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  • InterOil's Elk/Antelope Resource Revisited [View article]
    I seem to be doing ok.. :)
    http://bit.ly/16HnjyP
    Including InterOil, it only since first writing about it. I thought investment success was measured in $$ and %.. Silly me. :)

    And yes, I admitted in the article that I was too early assuming they would attract billions from a third party for the LNG plant. It needed govt approval, third party vetting and enough gas for that. It's about the only thing I was wrong about with regard to InterOil.

    And what about your own multiple predictions that the stock price would collapse? Some collapse!

    I remember you quoting your gury Jaxxson from VI arguing the shares were worth $0-$4, in... 2006 that was, LOL.
    Jul 16, 2013. 04:53 PM | 1 Like Like |Link to Comment
  • InterOil's Elk/Antelope Resource Revisited [View article]
    The share price tripled from where I started to write on it, only someone like you could say that's irrelevant..

    Perhaps that rise was for a reason, reasons you ignore, the string of achievements in that period:
    - IOC proved it's geological interpretation was right, not Ross Smiths
    - IOC proved the existence of a reef and dolomitization
    - IOC attained govt approval
    - IOC attained independent resource evaluation, with year on year increases in numbers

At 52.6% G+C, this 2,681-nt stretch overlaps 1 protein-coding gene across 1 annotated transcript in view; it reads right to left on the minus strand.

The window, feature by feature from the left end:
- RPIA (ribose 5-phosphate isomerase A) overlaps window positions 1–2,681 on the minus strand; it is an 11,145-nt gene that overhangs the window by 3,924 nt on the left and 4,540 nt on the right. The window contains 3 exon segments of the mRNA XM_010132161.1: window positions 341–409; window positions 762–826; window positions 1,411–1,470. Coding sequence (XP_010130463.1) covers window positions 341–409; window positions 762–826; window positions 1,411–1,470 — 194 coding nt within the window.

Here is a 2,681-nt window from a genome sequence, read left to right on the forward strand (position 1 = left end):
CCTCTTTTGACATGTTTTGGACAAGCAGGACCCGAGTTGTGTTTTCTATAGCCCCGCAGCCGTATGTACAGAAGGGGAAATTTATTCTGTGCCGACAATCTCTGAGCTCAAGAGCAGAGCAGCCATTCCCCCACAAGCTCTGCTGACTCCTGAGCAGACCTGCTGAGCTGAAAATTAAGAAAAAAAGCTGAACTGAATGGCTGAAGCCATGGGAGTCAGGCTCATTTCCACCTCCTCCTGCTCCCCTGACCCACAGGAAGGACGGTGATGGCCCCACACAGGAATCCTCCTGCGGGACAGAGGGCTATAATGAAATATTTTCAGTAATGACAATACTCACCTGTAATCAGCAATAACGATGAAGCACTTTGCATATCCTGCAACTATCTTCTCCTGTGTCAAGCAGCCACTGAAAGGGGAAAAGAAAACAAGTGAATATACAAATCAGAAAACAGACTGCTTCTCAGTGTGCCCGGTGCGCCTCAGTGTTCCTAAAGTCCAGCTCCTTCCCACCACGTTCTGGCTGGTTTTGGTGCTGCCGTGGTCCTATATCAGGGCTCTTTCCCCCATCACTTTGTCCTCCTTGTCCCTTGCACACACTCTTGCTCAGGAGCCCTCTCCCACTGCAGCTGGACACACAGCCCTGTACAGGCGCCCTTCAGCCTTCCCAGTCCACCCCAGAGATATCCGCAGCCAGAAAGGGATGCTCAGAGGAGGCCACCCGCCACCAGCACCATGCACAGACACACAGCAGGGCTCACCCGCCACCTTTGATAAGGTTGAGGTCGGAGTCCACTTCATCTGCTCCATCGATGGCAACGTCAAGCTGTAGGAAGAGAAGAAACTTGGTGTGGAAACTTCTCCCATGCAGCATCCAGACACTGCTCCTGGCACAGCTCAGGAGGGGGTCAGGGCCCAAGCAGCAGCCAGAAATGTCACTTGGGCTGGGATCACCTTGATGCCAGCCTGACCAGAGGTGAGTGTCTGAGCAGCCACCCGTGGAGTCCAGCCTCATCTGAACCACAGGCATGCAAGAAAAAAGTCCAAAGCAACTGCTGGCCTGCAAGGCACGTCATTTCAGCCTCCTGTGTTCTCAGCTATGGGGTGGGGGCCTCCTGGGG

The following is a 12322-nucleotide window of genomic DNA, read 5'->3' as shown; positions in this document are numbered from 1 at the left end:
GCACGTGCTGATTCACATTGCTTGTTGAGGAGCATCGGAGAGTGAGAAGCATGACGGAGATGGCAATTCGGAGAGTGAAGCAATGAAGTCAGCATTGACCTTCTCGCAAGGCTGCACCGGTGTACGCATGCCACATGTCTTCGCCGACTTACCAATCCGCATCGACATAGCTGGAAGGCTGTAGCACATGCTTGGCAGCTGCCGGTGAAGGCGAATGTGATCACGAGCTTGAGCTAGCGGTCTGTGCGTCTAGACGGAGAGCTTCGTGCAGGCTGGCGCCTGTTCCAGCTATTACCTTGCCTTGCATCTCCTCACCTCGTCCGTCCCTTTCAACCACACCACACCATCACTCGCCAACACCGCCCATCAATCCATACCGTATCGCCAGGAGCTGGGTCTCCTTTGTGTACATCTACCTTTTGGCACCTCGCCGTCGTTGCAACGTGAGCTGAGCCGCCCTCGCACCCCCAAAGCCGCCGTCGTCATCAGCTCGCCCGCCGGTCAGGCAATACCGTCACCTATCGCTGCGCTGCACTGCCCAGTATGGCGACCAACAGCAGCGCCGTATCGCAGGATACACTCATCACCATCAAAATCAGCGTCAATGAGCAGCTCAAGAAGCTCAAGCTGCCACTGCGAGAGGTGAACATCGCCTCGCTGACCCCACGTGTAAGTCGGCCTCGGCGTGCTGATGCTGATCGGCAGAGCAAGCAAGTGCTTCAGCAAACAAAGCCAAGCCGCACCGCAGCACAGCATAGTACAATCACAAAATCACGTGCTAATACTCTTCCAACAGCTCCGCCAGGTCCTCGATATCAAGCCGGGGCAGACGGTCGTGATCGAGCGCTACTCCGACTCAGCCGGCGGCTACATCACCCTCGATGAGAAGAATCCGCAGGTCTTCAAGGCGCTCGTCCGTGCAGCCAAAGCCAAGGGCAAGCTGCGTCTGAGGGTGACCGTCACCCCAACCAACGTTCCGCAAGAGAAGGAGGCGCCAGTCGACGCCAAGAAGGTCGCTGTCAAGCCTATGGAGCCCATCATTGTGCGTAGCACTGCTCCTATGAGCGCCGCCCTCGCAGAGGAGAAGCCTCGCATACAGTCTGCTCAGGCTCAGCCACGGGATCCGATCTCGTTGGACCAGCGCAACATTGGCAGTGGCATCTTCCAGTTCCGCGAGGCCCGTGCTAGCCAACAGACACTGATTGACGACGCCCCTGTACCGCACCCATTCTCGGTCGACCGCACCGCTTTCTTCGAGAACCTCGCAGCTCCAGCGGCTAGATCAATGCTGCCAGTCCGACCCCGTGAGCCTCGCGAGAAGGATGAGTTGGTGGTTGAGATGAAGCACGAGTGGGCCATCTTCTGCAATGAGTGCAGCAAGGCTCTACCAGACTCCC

- IOC successfully appraised another resource and entered into a farm-out deal with Pacific Rubiales on that
    - IOC entered into discussion with Exxon on PRL15

    Etc. etc.

    Years ago I predicted that the last short argument standing would be that "there will be no deal because there hasn't been one"

    That looks like an accurate prediction, from what I read from you..
    Jul 16, 2013. 02:41 PM | 1 Like Like |Link to Comment
  • InterOil's Elk/Antelope Resource Revisited [View article]
    Uhm, it's not me who started referring to comments seven years ago, you did that in your previous comment.

    And what about your string of broken predictions of collapsing share price?

    IOC's shares are only up 200% since my first SA article, how about you?
    http://bit.ly/18h8tlP

    Deal with the following stylized facts (for old-times sake):

    1) IOC can only reasonably be assumed to close a multi-billion dollar deal for an LNG plant after govt. approval, at least several appraisal wells, and independent resource verification. That is, only a couple of years.

    2) Closing such deals can easily take years, and in IOC's case there was the additional complication that the govt. didn't approve their plans with EWC